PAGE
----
Callosally projecting neurons in the macaque monkey V1/V2 border are enriched in nonphosphorylated neurofilament protein

Patrick R. Hof, Leslie G. Ungerleider, Michelle M. Adams, Maree J. Webster, Ricardo Gattass, Dana M. Blumberg, John Morrison

Research output: Contribution to journalArticlepeer-review

28 Scopus citations


Previous immunohistochemical studies combined with retrograde tracing in macaque monkeys have demonstrated that corticocortical projections can be differentiated by their content of neurofilament protein. The present study analyzed the distribution of nonphosphorylated neurofilament protein in callosally projecting neurons located at the V1/V2 border. All of the retrogradely labeled neurons were located in layer III at the V1/V2 border and at an immediately adjacent zone of area V2. A quantitative analysis showed that the vast majority (almost 95%) of these interhemispheric projection neurons contain neurofilament protein immunoreactivity. This observation differs from data obtained in other sets of callosal connections, including homotypical interhemispheric projections in the prefrontal, temporal, and parietal association cortices, that were found to contain uniformly low proportions of neurofilament protein-immunoreactive neurons. Comparably, highly variable proportions of neurofilament protein-containing neurons have been reported in intrahemispheric corticocortical pathways, including feedforward and feedback visual connections. These results indicate that neurofilament protein is a prominent neurochemical feature that identifies a particular population of interhemispheric projection neurons at the V1/V2 border, and suggest that this biochemical attribute may be critical for the function of this subset of callosal neurons.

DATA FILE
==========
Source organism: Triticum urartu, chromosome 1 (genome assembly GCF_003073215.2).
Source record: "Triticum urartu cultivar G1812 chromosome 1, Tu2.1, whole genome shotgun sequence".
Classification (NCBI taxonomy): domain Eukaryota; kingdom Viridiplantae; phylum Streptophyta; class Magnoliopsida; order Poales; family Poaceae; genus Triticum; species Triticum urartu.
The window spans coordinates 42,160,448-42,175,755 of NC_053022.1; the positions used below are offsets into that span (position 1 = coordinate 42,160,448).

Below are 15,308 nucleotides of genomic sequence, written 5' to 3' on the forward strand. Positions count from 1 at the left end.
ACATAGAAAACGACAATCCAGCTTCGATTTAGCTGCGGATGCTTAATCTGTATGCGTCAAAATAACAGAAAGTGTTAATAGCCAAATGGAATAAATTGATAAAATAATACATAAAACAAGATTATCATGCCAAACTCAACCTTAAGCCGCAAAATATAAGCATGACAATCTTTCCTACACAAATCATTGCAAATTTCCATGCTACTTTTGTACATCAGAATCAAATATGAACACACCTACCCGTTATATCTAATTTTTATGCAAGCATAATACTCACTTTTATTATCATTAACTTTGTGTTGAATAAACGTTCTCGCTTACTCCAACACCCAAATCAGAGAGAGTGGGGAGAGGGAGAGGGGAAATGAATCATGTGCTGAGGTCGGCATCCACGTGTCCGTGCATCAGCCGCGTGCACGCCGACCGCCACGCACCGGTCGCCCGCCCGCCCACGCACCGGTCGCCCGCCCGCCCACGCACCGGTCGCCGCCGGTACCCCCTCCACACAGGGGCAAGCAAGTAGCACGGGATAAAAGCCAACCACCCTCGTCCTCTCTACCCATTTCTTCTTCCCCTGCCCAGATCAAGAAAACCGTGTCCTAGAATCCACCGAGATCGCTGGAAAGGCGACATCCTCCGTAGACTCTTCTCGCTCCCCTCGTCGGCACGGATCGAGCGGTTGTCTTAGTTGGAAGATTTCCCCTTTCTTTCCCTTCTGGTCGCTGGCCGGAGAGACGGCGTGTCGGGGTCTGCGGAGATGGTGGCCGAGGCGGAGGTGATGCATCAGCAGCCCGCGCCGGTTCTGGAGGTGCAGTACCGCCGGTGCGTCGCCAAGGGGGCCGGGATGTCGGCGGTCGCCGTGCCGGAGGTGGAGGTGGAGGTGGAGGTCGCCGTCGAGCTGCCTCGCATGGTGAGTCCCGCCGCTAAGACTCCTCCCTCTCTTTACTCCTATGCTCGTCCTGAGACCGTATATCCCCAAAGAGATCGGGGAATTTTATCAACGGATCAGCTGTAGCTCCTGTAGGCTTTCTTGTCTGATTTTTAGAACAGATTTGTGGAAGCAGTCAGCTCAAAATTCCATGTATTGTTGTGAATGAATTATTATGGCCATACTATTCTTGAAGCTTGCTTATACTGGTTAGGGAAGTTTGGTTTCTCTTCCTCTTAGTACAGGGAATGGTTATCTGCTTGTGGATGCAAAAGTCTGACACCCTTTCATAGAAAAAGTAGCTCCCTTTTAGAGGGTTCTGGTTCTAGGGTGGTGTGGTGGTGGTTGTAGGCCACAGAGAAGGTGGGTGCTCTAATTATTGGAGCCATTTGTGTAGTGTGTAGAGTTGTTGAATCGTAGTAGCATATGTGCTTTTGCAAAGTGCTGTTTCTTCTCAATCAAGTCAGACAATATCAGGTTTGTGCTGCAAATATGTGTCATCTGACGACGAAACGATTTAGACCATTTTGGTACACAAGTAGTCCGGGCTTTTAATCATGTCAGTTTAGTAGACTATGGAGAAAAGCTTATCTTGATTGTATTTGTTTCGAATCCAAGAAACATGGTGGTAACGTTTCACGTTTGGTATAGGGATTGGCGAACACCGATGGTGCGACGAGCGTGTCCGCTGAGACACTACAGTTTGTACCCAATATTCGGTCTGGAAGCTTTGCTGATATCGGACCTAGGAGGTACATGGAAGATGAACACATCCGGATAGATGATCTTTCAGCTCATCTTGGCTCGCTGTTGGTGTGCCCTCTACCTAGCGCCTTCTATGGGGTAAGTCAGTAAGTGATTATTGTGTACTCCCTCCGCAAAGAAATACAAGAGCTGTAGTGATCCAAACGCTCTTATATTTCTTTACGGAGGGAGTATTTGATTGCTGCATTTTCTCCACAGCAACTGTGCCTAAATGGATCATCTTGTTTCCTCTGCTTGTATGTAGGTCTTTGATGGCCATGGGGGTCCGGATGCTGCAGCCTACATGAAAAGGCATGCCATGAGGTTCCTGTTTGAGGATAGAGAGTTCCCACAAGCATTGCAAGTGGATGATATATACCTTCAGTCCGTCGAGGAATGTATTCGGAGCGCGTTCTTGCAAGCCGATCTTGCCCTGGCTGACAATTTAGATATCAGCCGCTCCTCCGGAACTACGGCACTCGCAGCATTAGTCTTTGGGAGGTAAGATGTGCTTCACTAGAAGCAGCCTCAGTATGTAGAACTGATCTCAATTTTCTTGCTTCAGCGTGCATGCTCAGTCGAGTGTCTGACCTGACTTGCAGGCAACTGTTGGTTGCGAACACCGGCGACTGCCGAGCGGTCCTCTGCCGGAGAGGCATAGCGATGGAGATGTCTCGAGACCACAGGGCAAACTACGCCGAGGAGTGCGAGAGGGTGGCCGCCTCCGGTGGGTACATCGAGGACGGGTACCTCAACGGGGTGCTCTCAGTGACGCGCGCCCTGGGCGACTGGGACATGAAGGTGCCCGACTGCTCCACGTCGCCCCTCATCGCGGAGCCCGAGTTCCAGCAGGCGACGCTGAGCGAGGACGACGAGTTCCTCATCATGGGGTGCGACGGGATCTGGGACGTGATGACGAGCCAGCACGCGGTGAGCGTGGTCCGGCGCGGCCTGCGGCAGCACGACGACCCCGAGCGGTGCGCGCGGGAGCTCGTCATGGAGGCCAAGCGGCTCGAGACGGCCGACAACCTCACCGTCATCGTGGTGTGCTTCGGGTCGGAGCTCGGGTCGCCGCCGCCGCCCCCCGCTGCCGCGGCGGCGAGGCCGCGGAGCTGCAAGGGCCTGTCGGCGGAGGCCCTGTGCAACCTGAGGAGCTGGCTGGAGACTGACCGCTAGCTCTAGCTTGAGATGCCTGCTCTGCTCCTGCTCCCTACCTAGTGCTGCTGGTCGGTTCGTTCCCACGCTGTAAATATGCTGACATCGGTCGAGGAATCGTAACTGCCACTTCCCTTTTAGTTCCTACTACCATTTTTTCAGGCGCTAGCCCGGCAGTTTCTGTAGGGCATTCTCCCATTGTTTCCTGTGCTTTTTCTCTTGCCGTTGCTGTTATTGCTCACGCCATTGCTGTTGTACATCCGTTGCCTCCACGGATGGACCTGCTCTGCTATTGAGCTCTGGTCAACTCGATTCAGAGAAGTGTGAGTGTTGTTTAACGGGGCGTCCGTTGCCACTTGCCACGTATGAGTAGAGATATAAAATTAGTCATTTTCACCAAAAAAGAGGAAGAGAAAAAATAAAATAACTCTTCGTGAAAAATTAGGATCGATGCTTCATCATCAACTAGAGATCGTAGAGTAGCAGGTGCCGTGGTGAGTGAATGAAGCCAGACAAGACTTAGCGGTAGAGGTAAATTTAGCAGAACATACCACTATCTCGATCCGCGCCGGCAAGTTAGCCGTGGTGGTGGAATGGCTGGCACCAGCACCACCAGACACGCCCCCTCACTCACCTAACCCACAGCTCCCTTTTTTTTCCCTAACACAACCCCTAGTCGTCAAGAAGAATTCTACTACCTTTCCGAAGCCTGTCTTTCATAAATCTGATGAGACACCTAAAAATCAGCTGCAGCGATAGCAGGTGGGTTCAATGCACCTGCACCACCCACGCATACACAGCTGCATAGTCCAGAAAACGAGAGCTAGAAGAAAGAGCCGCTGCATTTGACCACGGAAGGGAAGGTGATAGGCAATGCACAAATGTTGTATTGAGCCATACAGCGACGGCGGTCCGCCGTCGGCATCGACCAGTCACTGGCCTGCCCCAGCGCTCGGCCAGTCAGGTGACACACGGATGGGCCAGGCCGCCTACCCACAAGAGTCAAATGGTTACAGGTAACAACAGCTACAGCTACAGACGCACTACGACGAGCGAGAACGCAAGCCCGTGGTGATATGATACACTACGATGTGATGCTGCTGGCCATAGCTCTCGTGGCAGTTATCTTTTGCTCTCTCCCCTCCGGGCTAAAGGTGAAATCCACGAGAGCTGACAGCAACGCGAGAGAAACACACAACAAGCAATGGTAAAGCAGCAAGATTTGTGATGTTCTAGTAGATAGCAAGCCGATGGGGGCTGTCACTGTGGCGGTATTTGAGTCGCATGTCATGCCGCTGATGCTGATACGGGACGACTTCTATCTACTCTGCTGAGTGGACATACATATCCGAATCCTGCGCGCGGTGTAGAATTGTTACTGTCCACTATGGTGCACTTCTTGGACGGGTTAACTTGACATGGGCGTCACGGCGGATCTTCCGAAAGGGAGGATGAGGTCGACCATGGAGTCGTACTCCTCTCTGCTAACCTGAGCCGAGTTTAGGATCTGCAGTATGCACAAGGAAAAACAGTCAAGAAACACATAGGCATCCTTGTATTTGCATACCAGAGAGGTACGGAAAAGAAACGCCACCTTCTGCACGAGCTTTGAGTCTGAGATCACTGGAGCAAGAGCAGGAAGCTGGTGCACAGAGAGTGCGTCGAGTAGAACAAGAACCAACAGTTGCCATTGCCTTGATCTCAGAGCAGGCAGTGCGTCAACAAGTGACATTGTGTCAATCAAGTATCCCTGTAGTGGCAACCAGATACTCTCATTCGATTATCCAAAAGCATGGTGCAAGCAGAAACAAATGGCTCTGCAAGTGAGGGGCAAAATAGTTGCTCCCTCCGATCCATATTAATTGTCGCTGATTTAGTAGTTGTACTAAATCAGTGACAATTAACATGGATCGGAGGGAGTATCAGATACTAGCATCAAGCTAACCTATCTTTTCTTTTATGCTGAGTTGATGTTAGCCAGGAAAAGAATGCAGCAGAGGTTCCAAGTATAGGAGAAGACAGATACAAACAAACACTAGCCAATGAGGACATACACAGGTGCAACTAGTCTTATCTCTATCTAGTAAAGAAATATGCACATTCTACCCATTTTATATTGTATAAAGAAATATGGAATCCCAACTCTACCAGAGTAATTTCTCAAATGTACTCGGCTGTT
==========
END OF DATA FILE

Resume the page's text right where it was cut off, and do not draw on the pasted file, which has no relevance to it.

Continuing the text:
Original languageEnglish (US)
Pages (from-to)981-987
Number of pages7
JournalVisual Neuroscience
Issue number5
StatePublished - Jan 1 1997
Externally publishedYes


  • Callosal projections
  • Cytoskeleton
  • Neurochemical coding
  • Neurofilament protein
  • Primate visual system

ASJC Scopus subject areas

  • Physiology
  • Sensory Systems


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